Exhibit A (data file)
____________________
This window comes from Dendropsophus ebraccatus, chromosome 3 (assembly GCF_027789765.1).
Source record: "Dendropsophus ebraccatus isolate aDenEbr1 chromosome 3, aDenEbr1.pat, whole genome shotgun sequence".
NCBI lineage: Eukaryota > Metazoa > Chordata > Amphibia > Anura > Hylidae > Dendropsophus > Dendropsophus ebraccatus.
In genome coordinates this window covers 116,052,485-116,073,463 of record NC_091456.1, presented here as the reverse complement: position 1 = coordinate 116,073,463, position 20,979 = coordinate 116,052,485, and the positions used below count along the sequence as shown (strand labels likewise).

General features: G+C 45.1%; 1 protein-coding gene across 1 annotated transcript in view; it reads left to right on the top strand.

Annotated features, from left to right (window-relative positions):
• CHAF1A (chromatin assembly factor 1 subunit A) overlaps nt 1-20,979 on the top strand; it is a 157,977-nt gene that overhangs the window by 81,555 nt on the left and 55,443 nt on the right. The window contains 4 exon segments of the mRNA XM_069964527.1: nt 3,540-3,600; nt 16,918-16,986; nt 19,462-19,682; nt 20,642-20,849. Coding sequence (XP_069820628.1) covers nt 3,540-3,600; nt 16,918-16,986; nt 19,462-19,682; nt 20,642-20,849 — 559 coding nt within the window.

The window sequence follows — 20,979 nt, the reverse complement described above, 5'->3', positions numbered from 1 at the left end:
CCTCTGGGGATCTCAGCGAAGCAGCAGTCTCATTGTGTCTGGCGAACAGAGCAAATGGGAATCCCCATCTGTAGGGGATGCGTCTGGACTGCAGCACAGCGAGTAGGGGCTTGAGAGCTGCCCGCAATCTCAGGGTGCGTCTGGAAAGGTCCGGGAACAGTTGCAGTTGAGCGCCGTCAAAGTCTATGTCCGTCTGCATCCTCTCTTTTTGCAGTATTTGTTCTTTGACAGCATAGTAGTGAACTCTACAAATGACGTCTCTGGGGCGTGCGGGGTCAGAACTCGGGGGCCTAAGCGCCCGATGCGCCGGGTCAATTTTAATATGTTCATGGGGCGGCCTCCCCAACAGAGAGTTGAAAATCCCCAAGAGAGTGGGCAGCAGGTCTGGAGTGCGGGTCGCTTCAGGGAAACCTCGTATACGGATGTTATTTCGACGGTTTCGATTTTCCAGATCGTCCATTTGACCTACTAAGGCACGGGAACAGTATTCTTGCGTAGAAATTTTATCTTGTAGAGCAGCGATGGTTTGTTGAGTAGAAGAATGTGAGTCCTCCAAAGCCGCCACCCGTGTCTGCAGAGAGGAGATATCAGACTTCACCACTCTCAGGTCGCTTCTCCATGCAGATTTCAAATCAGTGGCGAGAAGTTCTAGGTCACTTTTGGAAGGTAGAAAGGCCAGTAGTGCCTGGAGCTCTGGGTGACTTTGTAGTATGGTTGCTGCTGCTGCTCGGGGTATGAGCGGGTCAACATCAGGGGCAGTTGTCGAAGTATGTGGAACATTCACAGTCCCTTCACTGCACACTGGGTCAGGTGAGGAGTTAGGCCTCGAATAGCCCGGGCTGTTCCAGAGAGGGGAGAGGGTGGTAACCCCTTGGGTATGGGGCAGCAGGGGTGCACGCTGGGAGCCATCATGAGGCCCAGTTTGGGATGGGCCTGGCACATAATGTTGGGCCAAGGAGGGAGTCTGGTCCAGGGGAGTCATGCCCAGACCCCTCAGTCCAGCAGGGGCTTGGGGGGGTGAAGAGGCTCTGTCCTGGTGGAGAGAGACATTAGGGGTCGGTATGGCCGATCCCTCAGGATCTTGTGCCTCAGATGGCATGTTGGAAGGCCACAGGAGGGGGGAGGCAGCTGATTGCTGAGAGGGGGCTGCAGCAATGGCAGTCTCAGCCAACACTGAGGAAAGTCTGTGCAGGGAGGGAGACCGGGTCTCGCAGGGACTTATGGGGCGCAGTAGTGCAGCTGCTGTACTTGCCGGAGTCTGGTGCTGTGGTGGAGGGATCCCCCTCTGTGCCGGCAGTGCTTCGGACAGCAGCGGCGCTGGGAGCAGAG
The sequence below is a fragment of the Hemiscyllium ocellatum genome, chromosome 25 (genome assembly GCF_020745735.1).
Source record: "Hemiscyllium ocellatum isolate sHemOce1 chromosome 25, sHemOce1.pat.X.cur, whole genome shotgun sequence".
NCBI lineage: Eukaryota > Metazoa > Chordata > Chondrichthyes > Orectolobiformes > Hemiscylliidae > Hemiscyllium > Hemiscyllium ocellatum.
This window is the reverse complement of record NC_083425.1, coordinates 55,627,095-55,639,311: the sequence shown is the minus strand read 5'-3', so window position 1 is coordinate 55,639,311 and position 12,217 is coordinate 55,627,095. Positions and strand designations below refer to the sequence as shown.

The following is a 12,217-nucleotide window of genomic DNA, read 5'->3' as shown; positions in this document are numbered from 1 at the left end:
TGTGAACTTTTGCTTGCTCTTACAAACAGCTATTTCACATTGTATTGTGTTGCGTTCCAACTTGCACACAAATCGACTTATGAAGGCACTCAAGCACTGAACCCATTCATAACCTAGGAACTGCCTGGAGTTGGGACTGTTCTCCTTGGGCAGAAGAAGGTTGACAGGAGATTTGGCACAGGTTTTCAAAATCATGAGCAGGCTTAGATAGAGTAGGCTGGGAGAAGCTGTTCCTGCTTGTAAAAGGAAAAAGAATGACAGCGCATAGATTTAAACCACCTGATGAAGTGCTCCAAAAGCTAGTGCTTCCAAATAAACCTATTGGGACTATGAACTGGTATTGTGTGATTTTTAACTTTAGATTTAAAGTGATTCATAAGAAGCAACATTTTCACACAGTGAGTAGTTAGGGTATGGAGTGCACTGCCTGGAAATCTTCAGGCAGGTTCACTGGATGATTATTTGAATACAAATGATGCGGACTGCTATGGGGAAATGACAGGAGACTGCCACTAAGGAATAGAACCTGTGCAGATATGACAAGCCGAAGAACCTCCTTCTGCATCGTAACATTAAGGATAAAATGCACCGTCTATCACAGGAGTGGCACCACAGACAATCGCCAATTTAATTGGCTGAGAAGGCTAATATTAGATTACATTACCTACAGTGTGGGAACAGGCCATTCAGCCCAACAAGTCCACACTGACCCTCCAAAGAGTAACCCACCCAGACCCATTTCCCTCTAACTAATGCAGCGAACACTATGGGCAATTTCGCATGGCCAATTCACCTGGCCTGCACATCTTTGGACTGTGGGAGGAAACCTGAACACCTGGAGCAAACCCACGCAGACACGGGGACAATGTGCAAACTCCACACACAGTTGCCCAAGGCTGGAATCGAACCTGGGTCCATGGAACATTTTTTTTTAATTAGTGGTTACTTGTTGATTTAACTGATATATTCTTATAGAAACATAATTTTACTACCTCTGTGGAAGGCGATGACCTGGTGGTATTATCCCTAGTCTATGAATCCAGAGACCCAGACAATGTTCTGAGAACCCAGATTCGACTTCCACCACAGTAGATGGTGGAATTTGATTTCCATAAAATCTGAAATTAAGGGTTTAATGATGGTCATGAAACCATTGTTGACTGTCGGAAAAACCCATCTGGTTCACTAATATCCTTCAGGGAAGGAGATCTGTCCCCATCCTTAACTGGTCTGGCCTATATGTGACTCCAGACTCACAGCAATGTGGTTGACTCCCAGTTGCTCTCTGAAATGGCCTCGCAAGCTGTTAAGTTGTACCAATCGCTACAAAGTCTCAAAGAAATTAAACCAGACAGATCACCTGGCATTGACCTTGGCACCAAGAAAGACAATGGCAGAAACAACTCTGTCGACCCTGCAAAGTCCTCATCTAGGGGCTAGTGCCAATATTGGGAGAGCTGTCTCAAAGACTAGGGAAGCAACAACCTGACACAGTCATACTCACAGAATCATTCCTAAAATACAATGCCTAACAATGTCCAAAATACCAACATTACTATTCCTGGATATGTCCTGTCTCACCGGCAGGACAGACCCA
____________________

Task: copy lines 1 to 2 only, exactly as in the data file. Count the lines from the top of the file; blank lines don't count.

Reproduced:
This window comes from Dendropsophus ebraccatus, chromosome 3 (assembly GCF_027789765.1).
Source record: "Dendropsophus ebraccatus isolate aDenEbr1 chromosome 3, aDenEbr1.pat, whole genome shotgun sequence".